- Teach young children that fire is a tool we use for cooking or to heat our homes.
- Keep all matches and lighters out of reach of very young children.
- Always be careful with matches and fire.
- Keep your home safe and set the example for your children. They can learn fire safety by helping you.
“Children playing with matches,” “juvenile fire setting,” and “fire starters” describe a problem that has been getting more and more attention. The United States Fire Administration reports that children set over 50 percent of all fires. In some areas, it is as high as 70 percent. Why do so many children light fires? More importantly, what can we do to stop them? Most experts agree the best way to understand a child’s fire setting behavior is by looking at the context and motivation for the behavior. There are three types of fire setters, and for each type, a different strategy is used to stop the behavior.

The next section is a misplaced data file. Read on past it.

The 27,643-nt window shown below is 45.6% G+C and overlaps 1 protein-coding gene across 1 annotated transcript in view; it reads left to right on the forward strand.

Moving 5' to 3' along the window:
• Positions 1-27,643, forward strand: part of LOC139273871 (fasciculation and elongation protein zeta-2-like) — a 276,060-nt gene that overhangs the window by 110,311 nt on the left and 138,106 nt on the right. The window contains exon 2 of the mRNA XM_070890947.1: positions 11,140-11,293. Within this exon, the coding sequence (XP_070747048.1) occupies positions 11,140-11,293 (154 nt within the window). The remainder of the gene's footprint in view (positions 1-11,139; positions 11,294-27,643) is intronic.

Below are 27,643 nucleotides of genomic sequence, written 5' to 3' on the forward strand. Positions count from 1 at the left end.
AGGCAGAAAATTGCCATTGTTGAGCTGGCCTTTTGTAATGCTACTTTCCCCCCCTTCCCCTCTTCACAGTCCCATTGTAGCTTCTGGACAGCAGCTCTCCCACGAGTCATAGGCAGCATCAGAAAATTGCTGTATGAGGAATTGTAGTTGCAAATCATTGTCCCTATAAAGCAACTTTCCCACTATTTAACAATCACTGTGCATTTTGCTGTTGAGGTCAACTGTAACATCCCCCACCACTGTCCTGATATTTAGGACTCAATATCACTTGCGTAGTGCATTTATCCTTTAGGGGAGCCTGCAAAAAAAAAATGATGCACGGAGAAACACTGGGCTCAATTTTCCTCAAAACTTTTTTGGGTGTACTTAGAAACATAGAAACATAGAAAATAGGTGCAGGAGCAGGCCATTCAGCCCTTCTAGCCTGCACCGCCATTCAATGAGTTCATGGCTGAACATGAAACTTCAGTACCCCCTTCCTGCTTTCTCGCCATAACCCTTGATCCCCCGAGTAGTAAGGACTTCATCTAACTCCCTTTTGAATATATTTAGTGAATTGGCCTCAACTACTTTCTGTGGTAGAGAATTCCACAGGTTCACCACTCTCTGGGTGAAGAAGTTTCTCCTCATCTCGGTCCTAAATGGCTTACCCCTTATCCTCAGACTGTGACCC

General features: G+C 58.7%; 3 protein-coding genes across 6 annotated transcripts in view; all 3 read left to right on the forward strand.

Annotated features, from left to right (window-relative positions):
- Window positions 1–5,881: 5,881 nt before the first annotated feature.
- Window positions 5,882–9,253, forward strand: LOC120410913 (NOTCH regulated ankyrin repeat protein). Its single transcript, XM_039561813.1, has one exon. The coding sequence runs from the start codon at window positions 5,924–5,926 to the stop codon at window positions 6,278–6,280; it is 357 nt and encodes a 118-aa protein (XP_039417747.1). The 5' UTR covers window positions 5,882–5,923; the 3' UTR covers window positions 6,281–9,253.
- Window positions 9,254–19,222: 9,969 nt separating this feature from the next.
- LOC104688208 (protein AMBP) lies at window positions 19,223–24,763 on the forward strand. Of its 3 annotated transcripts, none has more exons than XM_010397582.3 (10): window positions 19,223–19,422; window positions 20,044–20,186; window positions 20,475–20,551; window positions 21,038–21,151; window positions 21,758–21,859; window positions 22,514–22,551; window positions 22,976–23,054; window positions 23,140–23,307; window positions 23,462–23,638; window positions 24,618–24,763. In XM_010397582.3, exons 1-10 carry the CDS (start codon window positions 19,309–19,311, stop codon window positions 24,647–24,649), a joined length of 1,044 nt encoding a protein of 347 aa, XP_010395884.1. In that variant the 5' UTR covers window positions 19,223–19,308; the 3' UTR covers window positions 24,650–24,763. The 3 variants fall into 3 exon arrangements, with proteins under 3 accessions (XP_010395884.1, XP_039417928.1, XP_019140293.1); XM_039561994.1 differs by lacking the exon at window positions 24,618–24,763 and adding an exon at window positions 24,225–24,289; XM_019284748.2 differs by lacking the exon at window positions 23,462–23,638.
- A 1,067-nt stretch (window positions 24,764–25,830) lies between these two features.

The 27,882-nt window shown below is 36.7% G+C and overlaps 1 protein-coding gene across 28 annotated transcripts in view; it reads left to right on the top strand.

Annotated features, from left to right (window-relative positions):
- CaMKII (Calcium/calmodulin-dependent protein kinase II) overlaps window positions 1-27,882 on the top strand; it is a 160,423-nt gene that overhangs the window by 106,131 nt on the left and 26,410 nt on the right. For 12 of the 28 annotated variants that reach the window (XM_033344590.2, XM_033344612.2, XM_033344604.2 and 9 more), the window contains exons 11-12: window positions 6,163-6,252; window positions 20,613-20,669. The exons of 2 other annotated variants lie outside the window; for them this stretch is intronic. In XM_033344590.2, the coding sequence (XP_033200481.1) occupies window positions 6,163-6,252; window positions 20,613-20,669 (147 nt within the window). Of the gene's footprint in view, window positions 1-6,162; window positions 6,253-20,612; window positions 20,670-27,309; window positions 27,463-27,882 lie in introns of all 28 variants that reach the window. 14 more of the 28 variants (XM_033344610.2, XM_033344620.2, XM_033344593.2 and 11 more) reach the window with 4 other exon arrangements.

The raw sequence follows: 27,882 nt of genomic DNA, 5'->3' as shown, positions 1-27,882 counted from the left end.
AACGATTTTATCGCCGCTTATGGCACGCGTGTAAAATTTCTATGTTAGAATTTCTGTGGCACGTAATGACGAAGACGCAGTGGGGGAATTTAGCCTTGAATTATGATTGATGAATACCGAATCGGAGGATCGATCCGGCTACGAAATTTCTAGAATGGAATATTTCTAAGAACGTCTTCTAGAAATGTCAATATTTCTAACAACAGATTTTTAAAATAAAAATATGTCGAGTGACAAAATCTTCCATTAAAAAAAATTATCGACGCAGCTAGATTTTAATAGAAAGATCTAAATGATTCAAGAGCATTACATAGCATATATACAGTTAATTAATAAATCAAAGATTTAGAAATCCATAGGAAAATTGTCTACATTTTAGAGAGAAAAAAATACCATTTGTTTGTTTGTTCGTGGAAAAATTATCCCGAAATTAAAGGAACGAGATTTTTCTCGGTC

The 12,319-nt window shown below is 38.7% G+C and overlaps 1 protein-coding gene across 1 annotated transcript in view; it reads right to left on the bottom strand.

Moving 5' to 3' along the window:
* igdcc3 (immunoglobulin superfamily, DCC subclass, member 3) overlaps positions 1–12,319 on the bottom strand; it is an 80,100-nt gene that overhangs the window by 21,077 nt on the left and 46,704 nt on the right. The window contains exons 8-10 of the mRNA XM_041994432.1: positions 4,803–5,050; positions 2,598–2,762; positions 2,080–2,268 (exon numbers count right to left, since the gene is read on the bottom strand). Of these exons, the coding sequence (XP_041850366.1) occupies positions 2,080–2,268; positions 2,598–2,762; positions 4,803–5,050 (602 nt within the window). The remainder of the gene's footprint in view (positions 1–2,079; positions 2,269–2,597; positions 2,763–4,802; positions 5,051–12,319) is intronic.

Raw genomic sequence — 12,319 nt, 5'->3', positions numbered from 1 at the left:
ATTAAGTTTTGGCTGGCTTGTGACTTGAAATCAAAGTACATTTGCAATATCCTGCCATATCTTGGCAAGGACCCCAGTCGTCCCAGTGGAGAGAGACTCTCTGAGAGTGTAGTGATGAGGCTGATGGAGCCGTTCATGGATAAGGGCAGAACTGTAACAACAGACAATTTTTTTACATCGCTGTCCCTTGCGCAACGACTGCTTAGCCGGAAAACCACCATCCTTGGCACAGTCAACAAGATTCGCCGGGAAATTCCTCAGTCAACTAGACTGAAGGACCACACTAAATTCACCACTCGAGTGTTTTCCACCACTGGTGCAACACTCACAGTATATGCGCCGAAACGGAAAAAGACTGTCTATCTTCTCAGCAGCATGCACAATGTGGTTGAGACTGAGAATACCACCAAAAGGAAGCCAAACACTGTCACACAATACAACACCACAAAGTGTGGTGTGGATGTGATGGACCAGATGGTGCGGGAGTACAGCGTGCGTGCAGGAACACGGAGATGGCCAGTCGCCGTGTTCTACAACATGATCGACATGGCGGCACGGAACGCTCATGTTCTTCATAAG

The risk levels
Type 1 – Little Risk
- Usually 3–7 years old
- Mostly boys
- Possibly hyperactive
- Usually alone, in a closet, or under a bed
- Fire is of hidden origin and where ordinary combustibles are lit with either matches or a lighter
- Usually panics when the fire gets out of control
Type 2 – Definite Risk
- Usually 7–12 years old
- Mostly boys
- Sudden change in life or recent stress / trauma
- Could be alone
- Child is using fire as a “cry for help” to show an inability to cope with sudden change
Type 3 – Extreme Risk
- Usually 10–14 years old
- Almost always boys
- History of school and social problems
- Almost always alone
- Other aggressive and problem behaviors
- Fires are random or ritualized usually in or around the home
- There is no clear-cut motivation for the fire setting